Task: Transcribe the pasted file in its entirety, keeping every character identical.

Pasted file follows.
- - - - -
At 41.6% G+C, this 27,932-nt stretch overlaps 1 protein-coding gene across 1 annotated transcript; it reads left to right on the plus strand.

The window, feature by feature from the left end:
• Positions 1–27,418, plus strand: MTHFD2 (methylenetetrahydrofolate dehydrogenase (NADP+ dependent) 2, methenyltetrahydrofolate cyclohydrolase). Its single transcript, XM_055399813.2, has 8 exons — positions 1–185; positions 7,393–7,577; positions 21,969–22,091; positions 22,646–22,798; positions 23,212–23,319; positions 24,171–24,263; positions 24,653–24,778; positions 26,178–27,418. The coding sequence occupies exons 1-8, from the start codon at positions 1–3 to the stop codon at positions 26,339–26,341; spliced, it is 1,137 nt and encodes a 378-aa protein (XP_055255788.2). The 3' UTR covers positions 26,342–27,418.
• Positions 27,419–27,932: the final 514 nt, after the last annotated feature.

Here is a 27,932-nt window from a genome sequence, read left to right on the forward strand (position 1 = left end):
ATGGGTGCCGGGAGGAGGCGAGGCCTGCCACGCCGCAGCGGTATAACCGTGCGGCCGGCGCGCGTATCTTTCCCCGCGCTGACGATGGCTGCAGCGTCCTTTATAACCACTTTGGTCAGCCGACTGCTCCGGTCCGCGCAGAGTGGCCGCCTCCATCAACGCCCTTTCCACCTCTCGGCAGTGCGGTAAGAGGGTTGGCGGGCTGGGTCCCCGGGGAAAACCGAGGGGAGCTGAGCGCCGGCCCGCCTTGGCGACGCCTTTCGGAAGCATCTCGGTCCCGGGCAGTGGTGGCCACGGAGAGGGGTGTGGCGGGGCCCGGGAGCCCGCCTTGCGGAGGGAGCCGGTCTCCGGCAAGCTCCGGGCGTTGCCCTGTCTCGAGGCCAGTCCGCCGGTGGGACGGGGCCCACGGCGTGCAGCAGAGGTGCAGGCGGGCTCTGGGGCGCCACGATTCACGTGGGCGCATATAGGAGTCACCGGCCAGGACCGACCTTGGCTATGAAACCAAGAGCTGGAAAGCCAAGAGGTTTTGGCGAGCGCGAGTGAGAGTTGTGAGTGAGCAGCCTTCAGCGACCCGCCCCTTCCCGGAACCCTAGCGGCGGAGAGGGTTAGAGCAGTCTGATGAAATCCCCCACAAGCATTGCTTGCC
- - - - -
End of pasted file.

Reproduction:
At 41.6% G+C, this 27,932-nt stretch overlaps 1 protein-coding gene across 1 annotated transcript; it reads left to right on the plus strand.

The window, feature by feature from the left end:
• Positions 1–27,418, plus strand: MTHFD2 (methylenetetrahydrofolate dehydrogenase (NADP+ dependent) 2, methenyltetrahydrofolate cyclohydrolase). Its single transcript, XM_055399813.2, has 8 exons — positions 1–185; positions 7,393–7,577; positions 21,969–22,091; positions 22,646–22,798; positions 23,212–23,319; positions 24,171–24,263; positions 24,653–24,778; positions 26,178–27,418. The coding sequence occupies exons 1-8, from the start codon at positions 1–3 to the stop codon at positions 26,339–26,341; spliced, it is 1,137 nt and encodes a 378-aa protein (XP_055255788.2). The 3' UTR covers positions 26,342–27,418.
• Positions 27,419–27,932: the final 514 nt, after the last annotated feature.

Here is a 27,932-nt window from a genome sequence, read left to right on the forward strand (position 1 = left end):
ATGGGTGCCGGGAGGAGGCGAGGCCTGCCACGCCGCAGCGGTATAACCGTGCGGCCGGCGCGCGTATCTTTCCCCGCGCTGACGATGGCTGCAGCGTCCTTTATAACCACTTTGGTCAGCCGACTGCTCCGGTCCGCGCAGAGTGGCCGCCTCCATCAACGCCCTTTCCACCTCTCGGCAGTGCGGTAAGAGGGTTGGCGGGCTGGGTCCCCGGGGAAAACCGAGGGGAGCTGAGCGCCGGCCCGCCTTGGCGACGCCTTTCGGAAGCATCTCGGTCCCGGGCAGTGGTGGCCACGGAGAGGGGTGTGGCGGGGCCCGGGAGCCCGCCTTGCGGAGGGAGCCGGTCTCCGGCAAGCTCCGGGCGTTGCCCTGTCTCGAGGCCAGTCCGCCGGTGGGACGGGGCCCACGGCGTGCAGCAGAGGTGCAGGCGGGCTCTGGGGCGCCACGATTCACGTGGGCGCATATAGGAGTCACCGGCCAGGACCGACCTTGGCTATGAAACCAAGAGCTGGAAAGCCAAGAGGTTTTGGCGAGCGCGAGTGAGAGTTGTGAGTGAGCAGCCTTCAGCGACCCGCCCCTTCCCGGAACCCTAGCGGCGGAGAGGGTTAGAGCAGTCTGATGAAATCCCCCACAAGCATTGCTTGCC